Sarah Hitchcock from RiSE International tells us how their project is supporting young people to move into employment at a time when coronavirus is having a major impact on the jobs market.
"In April, one in ten 18-24-year olds in the UK had lost their jobs, more than double the 4% average across all age groups. The Resolution Foundation’s ‘The Full Monty report: Facing up to the challenge of the coronavirus labour market crisis’ highlights the speed at which the labour market has been hit by the crisis, with young people one of the worst affected groups in terms of job losses.
The report sets out the ongoing need for ‘sector switching’, with people needing to be flexible and adaptable when looking for work and moving into areas where skills shortages have been identified.
In order to achieve this, it’s imperative that people understand their own skills. Through our Understanding My Journey (UMJ) Erasmus+ project, we want to make young people aware of the power of their soft skills.
We recognised that whilst young people were taking part in volunteering, work placements, or entrepreneurship initiatives, and could speak broadly of personal growth through these activities, they were less able to tangibly link their development to specific soft skills and recognise these as valuable skills within a workplace setting.
Recognising your skills
The UMJ project, led by Ballymun Job Centre in Ireland, is a three-year cross-sectoral collaboration between six European partners to help young people develop their soft skills and increase their chances of future employment.
The tools we have developed through the project support young people and their practitioners in the process of conscious and structured soft skills development. Soft skills are only useful and effective if a young person is fully aware of their development, understands how they can use them and has tools to support the learning process.
Recognising and proving possession of soft skills can be crucial in getting a job.
By recognising their strengths and areas for development, and being able to assign these skills to tangible examples, young people can be more resilient within the labour market.
The tools are available in six languages and can be used in different learning contexts and adjusted to the different needs and ages of participants.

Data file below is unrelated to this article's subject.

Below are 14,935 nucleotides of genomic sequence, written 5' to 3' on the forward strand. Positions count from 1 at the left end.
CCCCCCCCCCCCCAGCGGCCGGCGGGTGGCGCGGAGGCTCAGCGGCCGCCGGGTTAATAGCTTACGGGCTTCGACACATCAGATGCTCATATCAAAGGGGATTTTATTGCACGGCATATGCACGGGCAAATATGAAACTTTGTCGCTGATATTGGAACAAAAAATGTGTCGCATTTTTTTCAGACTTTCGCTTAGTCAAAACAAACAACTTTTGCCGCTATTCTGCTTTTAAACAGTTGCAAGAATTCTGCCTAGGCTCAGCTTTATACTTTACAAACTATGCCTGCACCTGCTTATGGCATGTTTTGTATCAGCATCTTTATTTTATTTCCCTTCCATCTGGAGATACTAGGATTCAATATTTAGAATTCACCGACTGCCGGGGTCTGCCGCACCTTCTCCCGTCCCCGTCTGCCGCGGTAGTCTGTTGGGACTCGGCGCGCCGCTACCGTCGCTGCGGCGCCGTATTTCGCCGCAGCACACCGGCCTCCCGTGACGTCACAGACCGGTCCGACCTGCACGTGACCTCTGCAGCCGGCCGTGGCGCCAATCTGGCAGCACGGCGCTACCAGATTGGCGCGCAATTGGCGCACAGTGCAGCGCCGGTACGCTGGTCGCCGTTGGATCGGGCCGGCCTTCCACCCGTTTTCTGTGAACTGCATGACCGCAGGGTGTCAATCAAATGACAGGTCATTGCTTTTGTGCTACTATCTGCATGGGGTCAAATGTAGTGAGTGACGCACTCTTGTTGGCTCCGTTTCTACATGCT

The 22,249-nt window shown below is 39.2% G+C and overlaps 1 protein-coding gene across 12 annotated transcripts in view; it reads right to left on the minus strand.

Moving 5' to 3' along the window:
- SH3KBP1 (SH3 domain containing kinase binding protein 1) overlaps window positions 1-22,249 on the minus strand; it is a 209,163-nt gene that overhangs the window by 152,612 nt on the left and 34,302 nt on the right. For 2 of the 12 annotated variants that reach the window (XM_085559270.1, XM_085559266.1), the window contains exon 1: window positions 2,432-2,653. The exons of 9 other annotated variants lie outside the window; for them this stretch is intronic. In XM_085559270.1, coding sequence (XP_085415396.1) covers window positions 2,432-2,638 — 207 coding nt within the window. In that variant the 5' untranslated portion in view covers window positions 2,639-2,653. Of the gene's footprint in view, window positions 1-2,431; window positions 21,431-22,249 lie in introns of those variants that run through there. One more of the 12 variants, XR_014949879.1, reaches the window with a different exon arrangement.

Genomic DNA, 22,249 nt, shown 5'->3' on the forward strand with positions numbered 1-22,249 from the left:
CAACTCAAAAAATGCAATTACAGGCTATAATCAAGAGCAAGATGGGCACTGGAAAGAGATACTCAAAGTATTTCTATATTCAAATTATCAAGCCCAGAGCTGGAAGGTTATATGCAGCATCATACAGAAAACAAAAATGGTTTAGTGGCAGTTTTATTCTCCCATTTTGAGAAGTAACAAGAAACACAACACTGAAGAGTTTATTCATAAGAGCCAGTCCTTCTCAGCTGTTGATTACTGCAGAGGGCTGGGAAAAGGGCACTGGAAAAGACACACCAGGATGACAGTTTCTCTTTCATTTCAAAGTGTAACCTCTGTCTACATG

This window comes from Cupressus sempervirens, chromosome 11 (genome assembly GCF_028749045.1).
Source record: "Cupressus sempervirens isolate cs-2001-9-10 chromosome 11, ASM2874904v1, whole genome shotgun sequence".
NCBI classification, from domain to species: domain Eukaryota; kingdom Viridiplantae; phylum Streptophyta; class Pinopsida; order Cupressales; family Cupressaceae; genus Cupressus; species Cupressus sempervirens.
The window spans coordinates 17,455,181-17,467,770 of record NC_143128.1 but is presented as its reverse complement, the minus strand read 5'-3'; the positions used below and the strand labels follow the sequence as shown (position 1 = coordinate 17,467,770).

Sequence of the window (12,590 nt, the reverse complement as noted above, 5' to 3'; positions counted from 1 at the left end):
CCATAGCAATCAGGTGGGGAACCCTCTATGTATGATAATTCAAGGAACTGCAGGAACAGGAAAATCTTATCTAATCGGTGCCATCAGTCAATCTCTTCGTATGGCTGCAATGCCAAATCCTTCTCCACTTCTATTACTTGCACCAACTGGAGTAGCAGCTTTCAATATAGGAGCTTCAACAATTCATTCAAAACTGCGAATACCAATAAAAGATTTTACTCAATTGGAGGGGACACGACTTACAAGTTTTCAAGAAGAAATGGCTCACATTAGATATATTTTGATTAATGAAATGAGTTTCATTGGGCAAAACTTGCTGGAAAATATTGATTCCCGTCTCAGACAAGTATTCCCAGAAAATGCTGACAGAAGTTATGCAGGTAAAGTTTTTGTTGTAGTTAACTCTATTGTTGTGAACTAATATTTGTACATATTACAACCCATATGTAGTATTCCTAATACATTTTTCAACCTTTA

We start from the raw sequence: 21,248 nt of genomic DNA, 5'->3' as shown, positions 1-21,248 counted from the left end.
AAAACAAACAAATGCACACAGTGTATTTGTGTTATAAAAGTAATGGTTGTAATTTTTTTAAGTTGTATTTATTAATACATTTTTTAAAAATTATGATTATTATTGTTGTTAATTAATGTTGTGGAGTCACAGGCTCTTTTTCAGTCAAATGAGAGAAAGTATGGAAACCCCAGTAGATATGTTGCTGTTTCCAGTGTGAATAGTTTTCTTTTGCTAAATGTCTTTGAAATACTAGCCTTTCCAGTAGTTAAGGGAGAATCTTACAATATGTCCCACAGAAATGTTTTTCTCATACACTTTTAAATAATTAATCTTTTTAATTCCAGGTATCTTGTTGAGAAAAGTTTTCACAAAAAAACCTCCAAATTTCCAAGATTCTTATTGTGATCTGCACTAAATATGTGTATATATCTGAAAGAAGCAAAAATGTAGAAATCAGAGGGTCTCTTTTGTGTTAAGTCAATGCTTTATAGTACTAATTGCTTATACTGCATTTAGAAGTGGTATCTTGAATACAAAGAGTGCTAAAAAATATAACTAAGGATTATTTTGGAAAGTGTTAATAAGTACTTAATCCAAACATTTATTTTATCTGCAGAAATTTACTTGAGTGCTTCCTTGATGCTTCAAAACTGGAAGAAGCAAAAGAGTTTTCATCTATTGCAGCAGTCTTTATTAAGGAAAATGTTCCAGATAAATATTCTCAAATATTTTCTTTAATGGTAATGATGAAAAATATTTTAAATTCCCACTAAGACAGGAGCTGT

Using the toolkit
At the start of the project, Ballymun Job Centre led research to better understand some of the challenges in supporting young people with soft skills development across our partner countries. It found: ‘Young people develop soft skills in a range of settings. But much of the focus of soft skills development revolved around the employment experience. This can leave young people feeling like they are lacking skills and create a deficit approach to soft skills mapping.’
The UMJ toolkit has been developed as a PDF and an interactive, gamified blended learning approach that suits various learning styles. It has been designed for use in a range of settings, for young people undertaking non-formal learning activities or for young people in education settings. The major benefit of working with a group of partners across sectors is the ability to develop and test the resources in a range of settings.
It supports young people to recognise how soft skills are developed in a range of settings and how these skills can be applied when applying for work and in a work setting. Recognising and proving possession of soft skills can be crucial in getting a job and our tools help to achieve that.
The toolkit offers a resource for self-led learning for young people, in the form of a downloadable toolkit and an online gamified resource that allows an individual to track their learning journey and recognise their development holistically.
The tools also include a valuable guide for practitioners which helps them gain greater awareness of young people’s existing skillsets and areas for improvement.
Success so far
Jane Sacco, World of Work coordinator at BSix College in London, is our UK project champion. Jane piloted the UMJ toolkit with learners at the college and shared her experience and feedback in a video.
Jane said: “Visually, the toolkit is great and it has worked particularly well with our ESOL students, who enjoyed the visual experience as well as the process. I think it would work really well in schools, introducing the concept of soft skills to younger learners, as well as in colleges.”
Jane plans to integrate the toolkit into her employability support for all ESOL learners at BSix College. This means that 100 learners will benefit directly from their engagement with the toolkit, which is a great outcome.
We have found our VET college partners have been really interested in the tools, particularly at the moment, as they are looking increasingly for digital tools that young people can use, which can be integrated into a blended learning approach. All the resources are available on the project website for any organisation to use."
Want to find more information about employability in Erasmus+? Visit our Learning Networks Employability page to see more.